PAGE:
selecting a writepattern to be written on the storage surface such that, if a pit represents a bit of said first value in the data storage device then the coded input data is selected as the writepattern when the writepattern is to be written on a clean area of the storage surface and the overwrite data bits are selected as the writepattern when the writepattern is to overwrite data on the storage surface, and if a pit represents a bit of said other value in the data storage device then the complement of the coded input data is selected as the writepattern when the writepattern is to be written on a clean area of the storage surface and the overwrite data bits are selected as the writepattern when the writepattern is to overwrite data on the storage surface; and

[0020]
writing the writepattern on the storage surface.

[0021]
Similarly, a fourth aspect of the invention provides a method for storing data in a probebased data storage device wherein data is represented by the presence and absence of pits formed in a storage surface by a probe of the device, the method comprising:

[0022]
coding input data such that successive bits of a first value in the coded input data are separated by at least one bit of the other value;

[0023]
generating overwrite data bits v_{0}, v _{1}, v_{2}, . . . , from the coded input data bits b_{0}, b_{1}, b_{2}, . . . , such that, if a pit represents a bit of said first value in the data storage device then v_{i}={overscore (b)}_{i−1}({overscore (b)}_{i−2}+b_{i}) for i≧2, v_{0 }has said first value and v_{1}={overscore (b)}_{0}, and if a pit represents a bit of said other value in the data storage device then v_{i}={overscore ((b)}_{i−1}({overscore (b)}_{i−2}+b_{i})) for i≧2, v_{0 }has said other value and v_{1}=b_{0};

[0024]
selecting a writepattern to be written on the storage surface such that, if a pit represents a bit of said first value in the data storage device then the coded input data is selected as the writepattern when the writepattern is to be written on a clean area of the storage surface and the overwrite data bits are selected as the writepattern when the writepattern is to overwrite data on the storage surface, and if a pit represents a bit of said other value in the data storage device then the complement of the coded input data is selected as the writepattern when the writepattern is to be written on a clean area of the storage surface and the overwrite data bits are selected as the writepattern when the writepattern is to overwrite data on the storage surface; and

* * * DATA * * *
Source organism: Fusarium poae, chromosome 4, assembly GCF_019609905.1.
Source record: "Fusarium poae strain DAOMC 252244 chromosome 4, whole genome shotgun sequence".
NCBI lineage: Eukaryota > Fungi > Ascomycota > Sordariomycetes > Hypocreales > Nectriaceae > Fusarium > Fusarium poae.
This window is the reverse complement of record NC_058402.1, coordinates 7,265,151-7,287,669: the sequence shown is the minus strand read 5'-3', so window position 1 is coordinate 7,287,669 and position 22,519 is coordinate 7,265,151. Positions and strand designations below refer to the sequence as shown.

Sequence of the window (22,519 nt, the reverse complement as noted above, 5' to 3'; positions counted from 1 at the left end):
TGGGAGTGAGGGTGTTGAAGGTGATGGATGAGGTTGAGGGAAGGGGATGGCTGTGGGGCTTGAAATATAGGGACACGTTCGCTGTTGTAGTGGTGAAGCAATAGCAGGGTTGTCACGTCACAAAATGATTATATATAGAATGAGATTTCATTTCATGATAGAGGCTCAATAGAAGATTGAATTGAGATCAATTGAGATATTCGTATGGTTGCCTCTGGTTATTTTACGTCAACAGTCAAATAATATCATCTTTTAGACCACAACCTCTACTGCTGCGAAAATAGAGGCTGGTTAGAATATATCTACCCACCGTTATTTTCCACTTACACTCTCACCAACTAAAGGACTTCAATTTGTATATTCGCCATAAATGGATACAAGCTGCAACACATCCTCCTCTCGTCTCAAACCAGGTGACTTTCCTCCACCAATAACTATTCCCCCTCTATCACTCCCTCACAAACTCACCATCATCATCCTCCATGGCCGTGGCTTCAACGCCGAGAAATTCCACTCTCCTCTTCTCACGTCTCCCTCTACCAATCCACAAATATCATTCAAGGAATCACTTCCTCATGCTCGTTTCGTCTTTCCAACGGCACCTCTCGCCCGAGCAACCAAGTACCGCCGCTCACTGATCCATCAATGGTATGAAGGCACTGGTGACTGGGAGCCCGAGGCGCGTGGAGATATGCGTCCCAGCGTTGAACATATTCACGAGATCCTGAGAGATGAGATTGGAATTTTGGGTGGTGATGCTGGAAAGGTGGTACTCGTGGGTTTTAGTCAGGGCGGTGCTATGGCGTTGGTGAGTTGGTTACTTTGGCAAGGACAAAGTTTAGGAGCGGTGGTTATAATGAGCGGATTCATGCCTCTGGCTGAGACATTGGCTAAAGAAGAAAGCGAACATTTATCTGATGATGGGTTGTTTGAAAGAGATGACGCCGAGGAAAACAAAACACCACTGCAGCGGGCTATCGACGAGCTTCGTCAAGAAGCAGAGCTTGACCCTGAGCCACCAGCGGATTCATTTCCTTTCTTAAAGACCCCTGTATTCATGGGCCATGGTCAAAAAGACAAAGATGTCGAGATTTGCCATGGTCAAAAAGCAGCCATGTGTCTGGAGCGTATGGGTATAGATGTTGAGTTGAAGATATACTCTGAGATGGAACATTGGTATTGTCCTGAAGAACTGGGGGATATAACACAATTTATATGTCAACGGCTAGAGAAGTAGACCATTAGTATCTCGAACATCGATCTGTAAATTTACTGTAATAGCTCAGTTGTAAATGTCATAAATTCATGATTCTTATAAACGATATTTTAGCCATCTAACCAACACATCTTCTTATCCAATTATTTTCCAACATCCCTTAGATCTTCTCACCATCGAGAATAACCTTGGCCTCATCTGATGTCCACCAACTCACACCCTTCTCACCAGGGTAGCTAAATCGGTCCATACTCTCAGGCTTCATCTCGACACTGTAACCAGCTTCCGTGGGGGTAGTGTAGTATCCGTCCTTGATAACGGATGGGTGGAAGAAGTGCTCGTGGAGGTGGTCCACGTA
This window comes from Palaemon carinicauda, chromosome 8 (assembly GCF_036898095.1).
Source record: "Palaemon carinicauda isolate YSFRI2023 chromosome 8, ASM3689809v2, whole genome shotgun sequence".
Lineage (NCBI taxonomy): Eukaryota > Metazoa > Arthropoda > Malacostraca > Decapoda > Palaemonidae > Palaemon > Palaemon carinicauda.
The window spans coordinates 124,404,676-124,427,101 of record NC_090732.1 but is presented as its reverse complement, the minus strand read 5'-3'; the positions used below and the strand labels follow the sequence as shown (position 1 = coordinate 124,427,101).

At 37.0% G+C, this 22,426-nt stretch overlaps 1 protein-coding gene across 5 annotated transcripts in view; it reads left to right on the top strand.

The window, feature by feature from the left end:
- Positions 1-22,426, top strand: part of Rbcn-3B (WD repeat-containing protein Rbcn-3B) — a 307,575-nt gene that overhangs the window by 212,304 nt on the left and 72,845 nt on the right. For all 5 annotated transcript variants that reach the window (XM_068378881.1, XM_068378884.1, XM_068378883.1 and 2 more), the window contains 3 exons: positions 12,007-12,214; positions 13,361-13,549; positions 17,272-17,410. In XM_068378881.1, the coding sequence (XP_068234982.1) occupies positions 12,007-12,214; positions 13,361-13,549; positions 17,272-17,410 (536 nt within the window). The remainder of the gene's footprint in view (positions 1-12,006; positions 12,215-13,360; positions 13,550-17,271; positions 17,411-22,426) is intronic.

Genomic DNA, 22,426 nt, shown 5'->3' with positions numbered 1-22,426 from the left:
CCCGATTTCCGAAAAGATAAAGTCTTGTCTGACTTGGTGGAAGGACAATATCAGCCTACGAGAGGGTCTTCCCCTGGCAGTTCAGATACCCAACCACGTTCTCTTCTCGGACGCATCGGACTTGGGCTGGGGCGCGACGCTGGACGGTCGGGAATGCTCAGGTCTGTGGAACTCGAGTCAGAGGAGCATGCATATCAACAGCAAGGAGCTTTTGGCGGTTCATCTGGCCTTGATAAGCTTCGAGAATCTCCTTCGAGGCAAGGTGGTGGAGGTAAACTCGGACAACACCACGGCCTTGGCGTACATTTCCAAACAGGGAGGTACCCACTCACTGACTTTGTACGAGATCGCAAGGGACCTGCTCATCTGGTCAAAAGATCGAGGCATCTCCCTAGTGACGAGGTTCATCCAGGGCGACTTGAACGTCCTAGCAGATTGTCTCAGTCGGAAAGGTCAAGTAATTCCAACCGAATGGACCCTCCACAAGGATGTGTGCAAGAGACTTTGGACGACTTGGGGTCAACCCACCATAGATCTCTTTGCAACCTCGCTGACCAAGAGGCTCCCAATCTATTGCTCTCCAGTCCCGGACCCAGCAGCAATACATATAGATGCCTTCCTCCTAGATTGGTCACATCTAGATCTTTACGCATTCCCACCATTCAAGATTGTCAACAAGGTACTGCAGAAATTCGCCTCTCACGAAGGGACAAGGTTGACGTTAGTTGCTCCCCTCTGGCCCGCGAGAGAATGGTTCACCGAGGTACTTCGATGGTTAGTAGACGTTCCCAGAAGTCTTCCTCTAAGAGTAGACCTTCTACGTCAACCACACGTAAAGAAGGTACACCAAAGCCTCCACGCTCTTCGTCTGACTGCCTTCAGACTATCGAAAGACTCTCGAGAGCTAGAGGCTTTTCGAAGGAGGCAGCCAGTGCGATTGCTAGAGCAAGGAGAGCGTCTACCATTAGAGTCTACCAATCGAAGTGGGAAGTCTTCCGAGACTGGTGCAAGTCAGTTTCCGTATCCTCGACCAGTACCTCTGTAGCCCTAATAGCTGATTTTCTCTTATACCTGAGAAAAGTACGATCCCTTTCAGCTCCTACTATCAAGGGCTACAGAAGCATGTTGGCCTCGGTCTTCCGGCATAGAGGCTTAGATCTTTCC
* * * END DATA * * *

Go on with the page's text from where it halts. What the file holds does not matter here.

[0025]
writing the writepattern on the storage surface.

[0026]
Embodiments of the third and fourth aspects of the invention allow the coded input data or its complement (as appropriate depending on whether a bit having said first value is written as a pit or nopit in the data storage device) to be used directly as the writepattern when the writepattern is to be written on a clean (i.e. previously unwritten or erased) area of the storage surface. This results in a further power saving as will be explained below.

[0027]
A fifth aspect of the invention provides coding apparatus for coding data for storage in a probebased data storage device wherein data is represented by the presence and absence of pits formed in a storage surface by a probe of the device, the apparatus comprising:

[0028]
a coder for coding input data to be stored in the device such that successive bits of a first value in the coded input data are separated by at least one bit of the other value;

[0029]
an overwrite pattern generator for generating from the coded input data bits b_{0}, b_{1}, b_{2}, . . . , overwrite data bits v_{0}, v_{1}, v_{2}, . . . , for overwriting data on the storage surface, the overwrite data bits satisfying one of the relationships v_{i}={overscore (b)}_{i−1 }for i≧1 with v_{0 }having said first value, and v_{i}=b_{i−1 }for i≧1 with v_{0 }having said other value.